Profile: Syrian Observatory for Human Rights
The Syrian Observatory for Human Rights has emerged as a prominent campaign group amid the country's revolt against President Bashar al-Assad, releasing daily casualty figures for the international media. But who is behind the organisation and what does it do?
Although the UK-based organisation has gained a high profile since the uprising began in March, it has been working covertly in Syria for more than five years.
It was started in May 2006 by a businessman, Rami Abdul Rahman, in an effort to raise awareness of human rights and freedom of speech in a country where those who spoke out frequently found themselves arrested.
The group of mainly professionals, many of them lawyers, monitored changes to the law and the judicial system, and worked to highlight cases of human rights abuses to international organisations such as Amnesty International.
When the uprising broke out in March, the Observatory switched its focus to report developments on the ground, rapidly building up its network to do so.
It now has more than 200 members and affiliates, covering every province in Syria, with some volunteers aggregating and publicising information from the UK.
Those in Syria work to confirm casualty reports of people that have come from activists or been cited in the media, checking with family members, witnesses or medics on the ground.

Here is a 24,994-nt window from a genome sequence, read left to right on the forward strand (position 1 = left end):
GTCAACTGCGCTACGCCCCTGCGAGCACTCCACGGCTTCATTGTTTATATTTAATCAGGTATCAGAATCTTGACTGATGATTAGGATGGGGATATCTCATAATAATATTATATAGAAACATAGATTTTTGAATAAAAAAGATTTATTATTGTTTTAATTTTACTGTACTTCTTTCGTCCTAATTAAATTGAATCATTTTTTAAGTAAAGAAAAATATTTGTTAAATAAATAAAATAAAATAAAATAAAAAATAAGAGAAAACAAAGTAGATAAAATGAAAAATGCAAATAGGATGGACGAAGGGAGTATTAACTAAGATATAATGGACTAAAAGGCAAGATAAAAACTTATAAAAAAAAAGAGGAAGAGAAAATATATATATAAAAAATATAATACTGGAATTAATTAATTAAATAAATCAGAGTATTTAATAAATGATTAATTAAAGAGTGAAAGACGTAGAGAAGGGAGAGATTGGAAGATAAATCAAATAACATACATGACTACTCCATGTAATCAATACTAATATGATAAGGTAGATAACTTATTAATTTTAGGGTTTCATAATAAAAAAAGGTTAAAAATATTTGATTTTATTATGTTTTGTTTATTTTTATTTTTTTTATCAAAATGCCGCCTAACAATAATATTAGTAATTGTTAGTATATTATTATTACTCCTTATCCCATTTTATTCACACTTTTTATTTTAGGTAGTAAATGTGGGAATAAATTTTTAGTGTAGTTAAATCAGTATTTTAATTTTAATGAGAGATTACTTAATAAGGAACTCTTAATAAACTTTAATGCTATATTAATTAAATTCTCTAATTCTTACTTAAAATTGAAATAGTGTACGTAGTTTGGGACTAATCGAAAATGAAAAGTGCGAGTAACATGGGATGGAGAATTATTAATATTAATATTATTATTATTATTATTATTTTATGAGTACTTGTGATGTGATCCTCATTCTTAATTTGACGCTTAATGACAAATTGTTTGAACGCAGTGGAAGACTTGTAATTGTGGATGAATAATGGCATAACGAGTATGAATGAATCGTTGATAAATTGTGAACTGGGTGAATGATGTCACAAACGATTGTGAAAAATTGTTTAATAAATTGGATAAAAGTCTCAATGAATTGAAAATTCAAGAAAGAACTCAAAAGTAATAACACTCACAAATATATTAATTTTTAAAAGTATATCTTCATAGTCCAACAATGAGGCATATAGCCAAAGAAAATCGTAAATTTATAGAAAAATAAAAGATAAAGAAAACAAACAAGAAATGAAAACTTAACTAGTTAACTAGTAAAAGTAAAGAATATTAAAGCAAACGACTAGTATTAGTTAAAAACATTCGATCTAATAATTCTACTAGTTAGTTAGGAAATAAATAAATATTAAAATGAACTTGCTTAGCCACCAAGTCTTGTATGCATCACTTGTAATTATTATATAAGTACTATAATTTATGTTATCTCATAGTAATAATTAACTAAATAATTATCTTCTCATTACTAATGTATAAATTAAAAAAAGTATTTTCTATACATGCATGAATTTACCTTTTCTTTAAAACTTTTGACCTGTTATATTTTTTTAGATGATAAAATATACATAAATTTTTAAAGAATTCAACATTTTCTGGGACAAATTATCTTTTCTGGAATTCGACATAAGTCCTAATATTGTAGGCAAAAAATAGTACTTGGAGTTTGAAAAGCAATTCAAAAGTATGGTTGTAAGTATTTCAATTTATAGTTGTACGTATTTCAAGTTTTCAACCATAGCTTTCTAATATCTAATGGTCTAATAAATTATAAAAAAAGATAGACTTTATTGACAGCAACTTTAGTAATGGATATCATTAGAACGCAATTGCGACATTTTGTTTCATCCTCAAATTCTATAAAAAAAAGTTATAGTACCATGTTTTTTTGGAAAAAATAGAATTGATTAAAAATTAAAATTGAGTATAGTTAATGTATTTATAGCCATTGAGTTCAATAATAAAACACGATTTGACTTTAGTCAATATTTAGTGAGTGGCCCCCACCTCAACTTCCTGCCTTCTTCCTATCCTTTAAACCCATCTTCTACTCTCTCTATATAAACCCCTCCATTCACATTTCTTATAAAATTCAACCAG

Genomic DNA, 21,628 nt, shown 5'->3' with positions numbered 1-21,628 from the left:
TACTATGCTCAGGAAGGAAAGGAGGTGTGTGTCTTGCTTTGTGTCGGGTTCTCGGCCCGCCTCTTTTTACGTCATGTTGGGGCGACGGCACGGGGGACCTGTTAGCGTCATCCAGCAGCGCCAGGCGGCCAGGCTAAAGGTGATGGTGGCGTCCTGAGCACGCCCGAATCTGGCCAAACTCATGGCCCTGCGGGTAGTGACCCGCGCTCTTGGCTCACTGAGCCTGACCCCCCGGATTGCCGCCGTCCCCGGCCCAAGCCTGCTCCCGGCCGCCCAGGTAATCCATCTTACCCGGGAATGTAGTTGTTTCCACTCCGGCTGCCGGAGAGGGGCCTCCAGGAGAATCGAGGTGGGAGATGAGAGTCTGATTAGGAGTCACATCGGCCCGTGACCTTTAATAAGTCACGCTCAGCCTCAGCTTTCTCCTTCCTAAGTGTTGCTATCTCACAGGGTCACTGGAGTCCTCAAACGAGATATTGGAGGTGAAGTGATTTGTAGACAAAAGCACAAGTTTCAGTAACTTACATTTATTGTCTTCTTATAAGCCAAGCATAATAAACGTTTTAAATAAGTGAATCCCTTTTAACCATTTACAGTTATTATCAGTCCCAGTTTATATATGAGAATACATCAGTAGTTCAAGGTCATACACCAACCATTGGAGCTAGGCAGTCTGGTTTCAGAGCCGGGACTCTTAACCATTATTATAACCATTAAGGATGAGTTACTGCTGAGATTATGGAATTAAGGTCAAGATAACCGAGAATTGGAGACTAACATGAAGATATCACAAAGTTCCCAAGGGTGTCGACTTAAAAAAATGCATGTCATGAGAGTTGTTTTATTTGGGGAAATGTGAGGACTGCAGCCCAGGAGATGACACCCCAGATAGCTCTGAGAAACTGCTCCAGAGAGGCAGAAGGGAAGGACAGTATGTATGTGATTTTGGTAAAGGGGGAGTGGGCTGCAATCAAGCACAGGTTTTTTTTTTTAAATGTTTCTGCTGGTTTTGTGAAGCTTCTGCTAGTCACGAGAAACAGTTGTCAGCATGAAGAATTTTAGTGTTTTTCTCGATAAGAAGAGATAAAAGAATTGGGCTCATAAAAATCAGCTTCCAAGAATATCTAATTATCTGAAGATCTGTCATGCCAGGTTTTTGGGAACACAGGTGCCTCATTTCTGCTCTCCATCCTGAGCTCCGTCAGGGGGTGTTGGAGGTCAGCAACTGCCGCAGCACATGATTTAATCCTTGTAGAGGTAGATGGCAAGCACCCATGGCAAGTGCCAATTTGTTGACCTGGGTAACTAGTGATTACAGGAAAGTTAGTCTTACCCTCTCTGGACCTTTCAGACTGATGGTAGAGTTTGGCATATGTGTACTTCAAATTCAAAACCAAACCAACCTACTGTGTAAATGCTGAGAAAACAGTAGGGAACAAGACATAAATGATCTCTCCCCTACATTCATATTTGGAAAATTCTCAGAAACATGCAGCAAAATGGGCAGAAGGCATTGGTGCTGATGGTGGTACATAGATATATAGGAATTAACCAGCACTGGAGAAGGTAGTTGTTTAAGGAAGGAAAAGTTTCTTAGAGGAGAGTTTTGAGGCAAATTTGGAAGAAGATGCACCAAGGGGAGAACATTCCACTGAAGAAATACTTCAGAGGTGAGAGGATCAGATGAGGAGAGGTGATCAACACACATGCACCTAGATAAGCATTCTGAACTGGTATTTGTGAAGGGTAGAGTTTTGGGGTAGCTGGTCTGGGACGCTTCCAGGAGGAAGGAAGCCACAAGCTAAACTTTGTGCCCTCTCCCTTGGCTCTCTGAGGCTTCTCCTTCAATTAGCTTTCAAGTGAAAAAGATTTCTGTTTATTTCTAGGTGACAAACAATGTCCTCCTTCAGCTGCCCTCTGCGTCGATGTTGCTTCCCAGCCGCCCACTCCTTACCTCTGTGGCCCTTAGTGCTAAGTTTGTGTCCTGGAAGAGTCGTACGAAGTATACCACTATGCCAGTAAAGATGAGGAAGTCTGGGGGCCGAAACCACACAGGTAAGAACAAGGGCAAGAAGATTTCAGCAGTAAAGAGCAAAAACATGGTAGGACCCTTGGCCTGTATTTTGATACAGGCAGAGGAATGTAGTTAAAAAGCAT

As foreign journalists are unable to operate freely in Syria to verify reports themselves, the media are increasingly reliant on such information.
The group says it is impartial in its reporting, recording the deaths of soldiers as well as civilians and protesters.
The names of all those killed are carefully documented, along with the circumstances surrounding their death, including videos if they are available.
Hivin Kako, a volunteer with the Observatory, says the reporting process is difficult given the situation, but that it has never had a case where it has listed someone as dead who was later found out not to be.
"If we don't know how they were killed we will say so. If it was a random bullet we will say that - we won't say they were killed by the security forces."
All those involved work on a voluntary basis, paying their own costs, while ties between members are kept to a minimum in case any one individual is captured and interrogated.
It is dangerous work; six people who worked for the group have so far been "martyred", according to the group, and several others arrested.
Similarly, the organisation stresses that all those who join are monitored to ensure they are not from the security forces, or have a strong political allegiance.
Ms Kako says that the organisation works for "justice, freedom and democracy" in Syria.
As such, while the organisation is not political in nature, she says, it wants President Assad to step down to allow for transparent elections and a transition to democracy.
The organisation has also expressed its opposition to foreign intervention, saying it prefers the more peaceful approaches taken by the Arab League, who this week sent observers into Syria as part of a deal to end the violence.